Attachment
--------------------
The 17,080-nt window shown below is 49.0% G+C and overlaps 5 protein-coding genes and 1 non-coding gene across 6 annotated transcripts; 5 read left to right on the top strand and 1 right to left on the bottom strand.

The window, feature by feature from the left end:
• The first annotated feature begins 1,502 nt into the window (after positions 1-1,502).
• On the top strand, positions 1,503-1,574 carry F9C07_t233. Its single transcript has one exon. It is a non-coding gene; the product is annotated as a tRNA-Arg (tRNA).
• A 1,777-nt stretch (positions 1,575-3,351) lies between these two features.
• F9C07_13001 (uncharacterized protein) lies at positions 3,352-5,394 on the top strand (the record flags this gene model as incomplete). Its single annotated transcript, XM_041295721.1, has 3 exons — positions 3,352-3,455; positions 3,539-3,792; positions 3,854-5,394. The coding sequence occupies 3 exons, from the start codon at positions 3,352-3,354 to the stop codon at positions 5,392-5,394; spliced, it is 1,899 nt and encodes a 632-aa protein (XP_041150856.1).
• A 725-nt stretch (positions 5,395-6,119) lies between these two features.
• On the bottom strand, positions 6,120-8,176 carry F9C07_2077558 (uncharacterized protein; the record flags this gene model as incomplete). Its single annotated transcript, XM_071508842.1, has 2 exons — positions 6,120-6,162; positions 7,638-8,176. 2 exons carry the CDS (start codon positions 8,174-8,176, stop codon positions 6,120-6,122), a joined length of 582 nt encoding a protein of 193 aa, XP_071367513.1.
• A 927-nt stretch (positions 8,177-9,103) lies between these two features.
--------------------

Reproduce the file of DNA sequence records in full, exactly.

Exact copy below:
The 17,080-nt window shown below is 49.0% G+C and overlaps 5 protein-coding genes and 1 non-coding gene across 6 annotated transcripts; 5 read left to right on the top strand and 1 right to left on the bottom strand.

The window, feature by feature from the left end:
• The first annotated feature begins 1,502 nt into the window (after positions 1-1,502).
• On the top strand, positions 1,503-1,574 carry F9C07_t233. Its single transcript has one exon. It is a non-coding gene; the product is annotated as a tRNA-Arg (tRNA).
• A 1,777-nt stretch (positions 1,575-3,351) lies between these two features.
• F9C07_13001 (uncharacterized protein) lies at positions 3,352-5,394 on the top strand (the record flags this gene model as incomplete). Its single annotated transcript, XM_041295721.1, has 3 exons — positions 3,352-3,455; positions 3,539-3,792; positions 3,854-5,394. The coding sequence occupies 3 exons, from the start codon at positions 3,352-3,354 to the stop codon at positions 5,392-5,394; spliced, it is 1,899 nt and encodes a 632-aa protein (XP_041150856.1).
• A 725-nt stretch (positions 5,395-6,119) lies between these two features.
• On the bottom strand, positions 6,120-8,176 carry F9C07_2077558 (uncharacterized protein; the record flags this gene model as incomplete). Its single annotated transcript, XM_071508842.1, has 2 exons — positions 6,120-6,162; positions 7,638-8,176. 2 exons carry the CDS (start codon positions 8,174-8,176, stop codon positions 6,120-6,122), a joined length of 582 nt encoding a protein of 193 aa, XP_071367513.1.
• A 927-nt stretch (positions 8,177-9,103) lies between these two features.